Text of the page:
ctypes security issue and Python 2
In the middle of February, the Python developers revealed that Python had been affected by a buffer overflow security issue, CVE-2021-3177. The relatively full details are covered in ctypes: Buffer overflow in PyCArg_repr, and conveniently the original bug report has a very simple reproduction that can also serve to test your Python to see if it's fixed:
$ python2 Python 2.7.17 (default, Feb 25 2021, 14:02:55) >>> from ctypes import * >>> c_double.from_param(1e300) *** buffer overflow detected ***: python2 terminated Aborted (core dumped)
(A fixed version will report '
<cparam 'd' (1e+300)>' here.)
The official bug report only covers Python 3, because Python 2.7 is not supported any more, but as you can see here the bug is present in Python 2 as well (this is the Ubuntu 18.04 version, which is unfixed for reasons).
I'm on record as saying that it was very unlikely for security issues to be discovered in Python 2 after this long. Regardless of how significant this issue is in practice, I was and am wrong. A buffer overflow has lurked in the standard Python library, including Python 2, and was only discovered after official Python support for Python 2 has stopped. There have been other recent security issues in Python 3, per Python security vulnerabilities, and some of them may also apply to Python 2 and be significant for you.
(Linux distributions are still fixing issues like this in Python 2. Well, more or less. Ubuntu hasn't worked out a successful fix for 18.04 and hasn't even tried one for 20.04, but Fedora has fixed the issue.)
This CVE is not an issue for our Python 2 code, where we don't use
ctypes. But it
does make me somewhat more concerned about our remaining Python 2
programs, for the simple reason that I was wrong about one of my beliefs
about Python 2 after its end of support. To use a metaphor, what I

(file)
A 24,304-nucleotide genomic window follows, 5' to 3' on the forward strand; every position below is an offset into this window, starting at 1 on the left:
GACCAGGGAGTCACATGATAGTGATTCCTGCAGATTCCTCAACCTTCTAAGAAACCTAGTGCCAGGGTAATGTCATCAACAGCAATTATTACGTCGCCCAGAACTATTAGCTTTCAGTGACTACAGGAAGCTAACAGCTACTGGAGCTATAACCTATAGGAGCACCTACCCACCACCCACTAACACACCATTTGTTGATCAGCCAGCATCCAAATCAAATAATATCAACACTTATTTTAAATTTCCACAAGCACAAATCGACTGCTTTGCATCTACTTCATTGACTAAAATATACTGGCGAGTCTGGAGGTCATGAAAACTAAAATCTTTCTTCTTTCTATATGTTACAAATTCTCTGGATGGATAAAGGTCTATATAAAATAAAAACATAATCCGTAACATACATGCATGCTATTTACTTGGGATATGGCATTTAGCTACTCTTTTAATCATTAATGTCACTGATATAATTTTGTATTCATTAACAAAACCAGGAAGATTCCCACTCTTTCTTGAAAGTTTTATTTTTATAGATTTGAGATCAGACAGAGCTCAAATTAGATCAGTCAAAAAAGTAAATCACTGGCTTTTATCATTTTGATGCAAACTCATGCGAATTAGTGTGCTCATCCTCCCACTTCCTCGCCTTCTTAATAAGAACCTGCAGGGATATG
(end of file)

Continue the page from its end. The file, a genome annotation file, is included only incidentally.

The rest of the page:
thought was a strong, well-inspected pillar has turned out to have some
previously unnoticed cracks of a sort that matter, even if they've
not yet been spotted in an area that's load-bearing for us. Also,
now I should clearly be keeping an eye on Python security issues and
testing new ones (if possible) to see if they apply to Python 2. If they
do, we'll need to explicitly consider what programs of ours might be
(The answer is often likely to be 'no programs are affected'. but we can no longer take for granted that the issues are not serious and don't affect Python 2 or us.)
As far as the severity of this issue goes, on the one hand buffer overruns are quite bad, but on the other hand this is in what is a relatively obscure corner of Python for most people. This is not the sort of Python security issue that would let people break ordinary Python 2 programs (and I still think that those are very unlikely by now). But I'm a bit biased here, since we're not going to drop everything and port all of our remaining Python 2 programs to Python 3 right now (well, not unless we absolutely have to).
(People's views of the severity may vary; these are just mine.)
PS: To be explicit, this issue has not changed my view that it's
reasonable (and not irresponsible) to continue running Python 2
programs and code. This is not a great sign for people who use
ctypes, but it's not a fatal vulnerability or a major problem sign.